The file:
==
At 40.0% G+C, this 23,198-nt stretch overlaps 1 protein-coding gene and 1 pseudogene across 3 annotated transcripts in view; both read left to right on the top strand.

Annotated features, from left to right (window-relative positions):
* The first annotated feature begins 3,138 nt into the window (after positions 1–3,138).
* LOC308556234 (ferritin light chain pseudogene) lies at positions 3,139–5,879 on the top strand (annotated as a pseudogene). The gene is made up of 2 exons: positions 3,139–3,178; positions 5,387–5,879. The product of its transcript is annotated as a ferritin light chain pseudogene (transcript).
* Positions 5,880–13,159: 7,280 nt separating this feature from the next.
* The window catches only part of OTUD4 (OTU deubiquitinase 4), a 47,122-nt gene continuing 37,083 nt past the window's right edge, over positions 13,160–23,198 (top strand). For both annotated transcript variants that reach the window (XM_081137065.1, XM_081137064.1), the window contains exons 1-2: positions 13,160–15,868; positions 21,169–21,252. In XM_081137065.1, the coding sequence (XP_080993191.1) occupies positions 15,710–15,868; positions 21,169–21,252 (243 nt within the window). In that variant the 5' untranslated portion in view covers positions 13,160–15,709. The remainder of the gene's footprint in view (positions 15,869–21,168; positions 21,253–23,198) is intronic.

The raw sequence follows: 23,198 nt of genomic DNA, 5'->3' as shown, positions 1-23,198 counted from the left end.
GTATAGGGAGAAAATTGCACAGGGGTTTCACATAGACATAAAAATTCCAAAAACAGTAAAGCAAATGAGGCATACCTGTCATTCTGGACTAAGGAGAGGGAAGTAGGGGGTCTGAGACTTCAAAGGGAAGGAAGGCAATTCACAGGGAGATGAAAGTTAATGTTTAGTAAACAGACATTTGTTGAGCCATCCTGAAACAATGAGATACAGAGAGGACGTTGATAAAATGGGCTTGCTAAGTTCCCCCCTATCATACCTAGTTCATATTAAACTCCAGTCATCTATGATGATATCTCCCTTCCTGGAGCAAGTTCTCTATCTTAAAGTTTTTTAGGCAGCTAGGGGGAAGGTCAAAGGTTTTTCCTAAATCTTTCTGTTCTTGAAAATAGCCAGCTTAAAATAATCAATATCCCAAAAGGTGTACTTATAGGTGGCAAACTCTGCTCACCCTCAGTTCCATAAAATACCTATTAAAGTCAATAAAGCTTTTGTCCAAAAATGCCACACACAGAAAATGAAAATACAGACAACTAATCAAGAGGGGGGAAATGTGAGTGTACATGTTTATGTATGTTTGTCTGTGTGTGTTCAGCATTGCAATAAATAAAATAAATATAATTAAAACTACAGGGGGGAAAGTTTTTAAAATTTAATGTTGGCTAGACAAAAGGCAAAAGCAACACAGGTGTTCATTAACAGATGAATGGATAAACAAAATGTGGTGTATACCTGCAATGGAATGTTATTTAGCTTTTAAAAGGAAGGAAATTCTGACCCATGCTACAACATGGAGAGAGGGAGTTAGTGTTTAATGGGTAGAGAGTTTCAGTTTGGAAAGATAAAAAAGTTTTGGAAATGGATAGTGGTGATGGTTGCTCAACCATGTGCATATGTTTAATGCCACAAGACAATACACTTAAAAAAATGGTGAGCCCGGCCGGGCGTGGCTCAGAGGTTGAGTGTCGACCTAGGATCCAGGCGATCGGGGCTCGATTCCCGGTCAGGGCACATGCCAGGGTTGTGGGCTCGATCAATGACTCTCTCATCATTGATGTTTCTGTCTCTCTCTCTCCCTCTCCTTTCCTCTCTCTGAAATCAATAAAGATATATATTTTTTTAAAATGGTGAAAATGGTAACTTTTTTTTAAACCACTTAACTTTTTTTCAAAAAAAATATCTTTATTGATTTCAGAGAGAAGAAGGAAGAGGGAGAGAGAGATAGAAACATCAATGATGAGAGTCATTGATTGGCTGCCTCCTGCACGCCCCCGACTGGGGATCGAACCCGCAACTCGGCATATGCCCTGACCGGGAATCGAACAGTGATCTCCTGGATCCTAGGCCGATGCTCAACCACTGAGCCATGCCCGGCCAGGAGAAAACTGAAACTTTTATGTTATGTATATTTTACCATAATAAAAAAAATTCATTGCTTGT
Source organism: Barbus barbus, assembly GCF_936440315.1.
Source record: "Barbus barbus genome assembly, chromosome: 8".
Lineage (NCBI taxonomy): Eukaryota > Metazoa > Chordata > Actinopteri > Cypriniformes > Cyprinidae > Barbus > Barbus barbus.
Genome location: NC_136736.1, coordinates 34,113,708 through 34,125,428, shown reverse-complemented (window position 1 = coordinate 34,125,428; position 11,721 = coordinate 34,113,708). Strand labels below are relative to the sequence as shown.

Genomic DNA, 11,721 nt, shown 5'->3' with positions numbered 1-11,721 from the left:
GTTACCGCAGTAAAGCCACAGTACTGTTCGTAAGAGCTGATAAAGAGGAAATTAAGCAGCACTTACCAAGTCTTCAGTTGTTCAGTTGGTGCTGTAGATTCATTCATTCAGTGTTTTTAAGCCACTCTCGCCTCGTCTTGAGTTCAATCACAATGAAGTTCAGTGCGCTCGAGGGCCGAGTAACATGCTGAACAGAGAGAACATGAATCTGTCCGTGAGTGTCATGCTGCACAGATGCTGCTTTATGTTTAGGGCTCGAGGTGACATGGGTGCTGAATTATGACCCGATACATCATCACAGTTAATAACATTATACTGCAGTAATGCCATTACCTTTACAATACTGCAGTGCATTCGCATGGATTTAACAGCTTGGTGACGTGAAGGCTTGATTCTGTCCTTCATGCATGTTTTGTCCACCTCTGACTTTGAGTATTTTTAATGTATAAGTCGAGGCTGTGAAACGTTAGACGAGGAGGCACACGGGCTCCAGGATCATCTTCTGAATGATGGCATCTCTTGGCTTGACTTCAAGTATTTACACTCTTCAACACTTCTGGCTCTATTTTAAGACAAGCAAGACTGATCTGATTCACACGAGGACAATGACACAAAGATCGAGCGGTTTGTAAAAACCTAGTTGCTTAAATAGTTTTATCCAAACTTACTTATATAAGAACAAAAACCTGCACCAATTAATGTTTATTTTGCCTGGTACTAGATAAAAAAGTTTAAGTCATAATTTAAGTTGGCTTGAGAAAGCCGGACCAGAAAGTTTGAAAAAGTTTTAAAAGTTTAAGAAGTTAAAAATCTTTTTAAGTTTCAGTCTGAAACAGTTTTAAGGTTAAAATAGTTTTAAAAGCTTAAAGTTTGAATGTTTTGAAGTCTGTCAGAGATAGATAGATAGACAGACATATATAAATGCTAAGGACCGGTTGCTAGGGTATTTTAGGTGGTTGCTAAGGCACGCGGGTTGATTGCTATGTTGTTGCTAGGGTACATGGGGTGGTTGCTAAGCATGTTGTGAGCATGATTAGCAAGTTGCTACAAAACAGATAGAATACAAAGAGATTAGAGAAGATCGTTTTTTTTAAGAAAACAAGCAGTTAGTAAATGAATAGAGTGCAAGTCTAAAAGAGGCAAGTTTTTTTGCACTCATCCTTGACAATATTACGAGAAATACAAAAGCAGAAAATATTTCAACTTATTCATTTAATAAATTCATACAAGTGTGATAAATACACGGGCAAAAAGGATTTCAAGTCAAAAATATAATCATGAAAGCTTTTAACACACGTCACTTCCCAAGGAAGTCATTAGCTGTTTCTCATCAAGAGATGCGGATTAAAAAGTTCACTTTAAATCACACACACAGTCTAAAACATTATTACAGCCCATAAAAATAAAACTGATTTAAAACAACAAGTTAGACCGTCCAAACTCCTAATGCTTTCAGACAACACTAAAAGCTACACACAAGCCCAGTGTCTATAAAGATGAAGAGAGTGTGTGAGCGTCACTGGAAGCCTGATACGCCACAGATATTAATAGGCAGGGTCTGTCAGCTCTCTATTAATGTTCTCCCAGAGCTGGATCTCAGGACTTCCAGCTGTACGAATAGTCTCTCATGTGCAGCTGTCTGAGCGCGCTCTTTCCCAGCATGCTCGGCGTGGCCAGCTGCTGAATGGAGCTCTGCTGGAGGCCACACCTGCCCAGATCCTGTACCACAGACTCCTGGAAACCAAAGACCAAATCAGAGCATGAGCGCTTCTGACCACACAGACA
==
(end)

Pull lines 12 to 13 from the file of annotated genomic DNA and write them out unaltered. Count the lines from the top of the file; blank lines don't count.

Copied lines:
Genome location: NC_136736.1, coordinates 34,113,708 through 34,125,428, shown reverse-complemented (window position 1 = coordinate 34,125,428; position 11,721 = coordinate 34,113,708). Strand labels below are relative to the sequence as shown.

Genomic DNA, 11,721 nt, shown 5'->3' with positions numbered 1-11,721 from the left: